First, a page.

The Un'taneh Tokef prayer that we are about to recite challenges us with the stark statement that on Rosh Hashanah it is written who shall live and who shall die. We then read that t'shuvah may affect which book our name is written in. Taken literally this passage would indicate that we have no control over our fate once the Books of Life and Death are sealed on Yom Kippur. The pessimists among us would likely approach their upcoming year with dread and worry. Why approach life with fervor if your fate is sealed?
I take the prayer more metaphorically. It tells us that we must undergo a deep sense of reflection of how we have lived our lives in the past and to set a higher standard for ourselves. These days of awe remind us of our mortality and our fragility. Although there seems to be a randomness of who will die, we still have a choice of doing good or freezing when confronted with our mortality. The prayer relates to a message of the last week's parsha that we must "choose life." Another wards, we must choose to do good.
When I think of 9/11 I remember that many of us stopped in our tracks and in many cases we feared and expected the worst, similarly to our initial fearful reaction to this prayer. The events may have made us think that our collective fate was written and little hope remained. However, when I recently re-read the last acts of some of those who died, I saw the bright light of many who truly chose life when confronted with death. They chose to act with humanity and compassion. Instead of being passive with fear, they acted.
I read about Shimi Biegeleisen who phoned his wife that there had been an explosion in the World Trade Tower, but that he was OK. After the second explosion, he phoned her again to say the tower he was in was just hit four floors below his office. When overcome with emotion, she gave the phone to a friend. He then implored his friend by saying "Take care of Miriam and take care of my children, I am not coming out of this." His words show me that even when facing certain death, he still had the strength to act on his love and commitment to his family.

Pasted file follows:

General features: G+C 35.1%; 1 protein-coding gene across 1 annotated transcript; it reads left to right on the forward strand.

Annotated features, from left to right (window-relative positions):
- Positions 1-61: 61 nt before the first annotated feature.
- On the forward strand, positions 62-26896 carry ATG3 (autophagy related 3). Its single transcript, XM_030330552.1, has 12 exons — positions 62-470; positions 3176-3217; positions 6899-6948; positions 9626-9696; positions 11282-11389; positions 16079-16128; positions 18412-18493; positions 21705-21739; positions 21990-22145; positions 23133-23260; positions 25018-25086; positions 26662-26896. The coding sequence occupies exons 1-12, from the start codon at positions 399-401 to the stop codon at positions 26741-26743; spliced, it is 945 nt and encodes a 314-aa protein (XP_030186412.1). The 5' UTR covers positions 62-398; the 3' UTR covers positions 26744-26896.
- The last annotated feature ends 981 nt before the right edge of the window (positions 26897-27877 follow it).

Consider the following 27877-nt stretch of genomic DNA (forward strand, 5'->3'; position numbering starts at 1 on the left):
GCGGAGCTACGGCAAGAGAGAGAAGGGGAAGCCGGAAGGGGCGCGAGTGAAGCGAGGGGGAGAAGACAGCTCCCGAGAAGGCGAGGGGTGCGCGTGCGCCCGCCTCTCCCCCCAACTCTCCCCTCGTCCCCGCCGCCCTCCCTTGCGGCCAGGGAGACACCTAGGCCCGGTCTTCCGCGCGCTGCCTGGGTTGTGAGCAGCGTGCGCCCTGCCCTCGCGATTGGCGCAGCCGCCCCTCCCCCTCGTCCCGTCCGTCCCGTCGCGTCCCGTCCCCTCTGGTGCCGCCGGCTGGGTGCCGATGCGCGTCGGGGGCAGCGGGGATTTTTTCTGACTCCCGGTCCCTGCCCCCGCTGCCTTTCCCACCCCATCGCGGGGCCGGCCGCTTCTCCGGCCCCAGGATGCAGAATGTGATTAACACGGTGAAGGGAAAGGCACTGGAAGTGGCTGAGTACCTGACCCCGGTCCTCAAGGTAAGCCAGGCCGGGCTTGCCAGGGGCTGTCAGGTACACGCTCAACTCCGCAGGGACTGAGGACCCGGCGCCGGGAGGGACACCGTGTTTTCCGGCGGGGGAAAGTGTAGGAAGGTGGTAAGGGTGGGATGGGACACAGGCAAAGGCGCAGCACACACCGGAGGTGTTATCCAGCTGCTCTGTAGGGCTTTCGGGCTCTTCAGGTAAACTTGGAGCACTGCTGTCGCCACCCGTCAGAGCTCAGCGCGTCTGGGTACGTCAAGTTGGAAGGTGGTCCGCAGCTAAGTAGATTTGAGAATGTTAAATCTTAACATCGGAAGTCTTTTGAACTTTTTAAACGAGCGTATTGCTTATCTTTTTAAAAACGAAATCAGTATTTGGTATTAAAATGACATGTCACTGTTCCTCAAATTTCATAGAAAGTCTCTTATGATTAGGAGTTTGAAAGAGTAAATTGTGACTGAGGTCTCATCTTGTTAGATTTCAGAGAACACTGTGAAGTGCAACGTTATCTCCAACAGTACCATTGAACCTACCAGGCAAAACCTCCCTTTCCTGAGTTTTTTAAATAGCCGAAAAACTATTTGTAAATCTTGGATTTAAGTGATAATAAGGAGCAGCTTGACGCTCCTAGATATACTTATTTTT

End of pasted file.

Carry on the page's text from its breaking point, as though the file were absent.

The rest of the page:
I read again about Abe Zelmanowicz, an Orthodox Jew who stayed in a burning tower with his Christian friend Edward Vihae, a 42 year old quadriplegic. Vihae who was bound to his wheelchair told Zelmanowicz to get out and save himself. But he refused. He urged the others to go, but insisted that he would be staying behind with his friend. Up to the end of his life, Zelmanowicz epitomized acts of friendship and selflessness.
Then there was the story of Father Michael Judge who immediately went to the World Trade Centers when he found out about the explosions. He rushed off in his fire gear before his beeper went off. As a fire department Chaplain, he went into the building never to return. He died in the collapse, along with hundreds of other firefighters. His actions and the acts of all the other firefighters and police officers reminded me that the survival of our communities depend on the commitment of each other to a sense of duty.
Then there was the heroism of the passengers who fought back on the plane that crashed in Pennsylvania. They showed me that even in the final moments of certain death; they were able to choose life for others.
These days of awe are troubling. Initially, we may think we have little control. But as we read in Pirkei Avot, from a passage by Rabbi Akiba "Everything is foreseen (by God), but freedom of choice is granted." Our actions can help insure that good ultimately triumphs. Rabbi Wayne Dosick offers an alternative translation of the Un'taneh Tokef phrase "How many shall pass on and how many shall come to be?" He translates it instead as "How many in this year will have to pass through troubles such as fire, famine, pestilence. A question for each one of us is then how we will respond to the difficulties that we may face in life. The actions of some of those who died on 9/11 show us that people can choose acts of goodness even when confronted by death. Hopefully, none of us will be confronted with those same types of horrors, but the goodness of their acts must motivate us to choose life when and if we face much smaller hurdles. May each one of us take actions during this next year that show that we too choose life by how we show our love to others, by our sense of duty and how we can see beyond ourselves.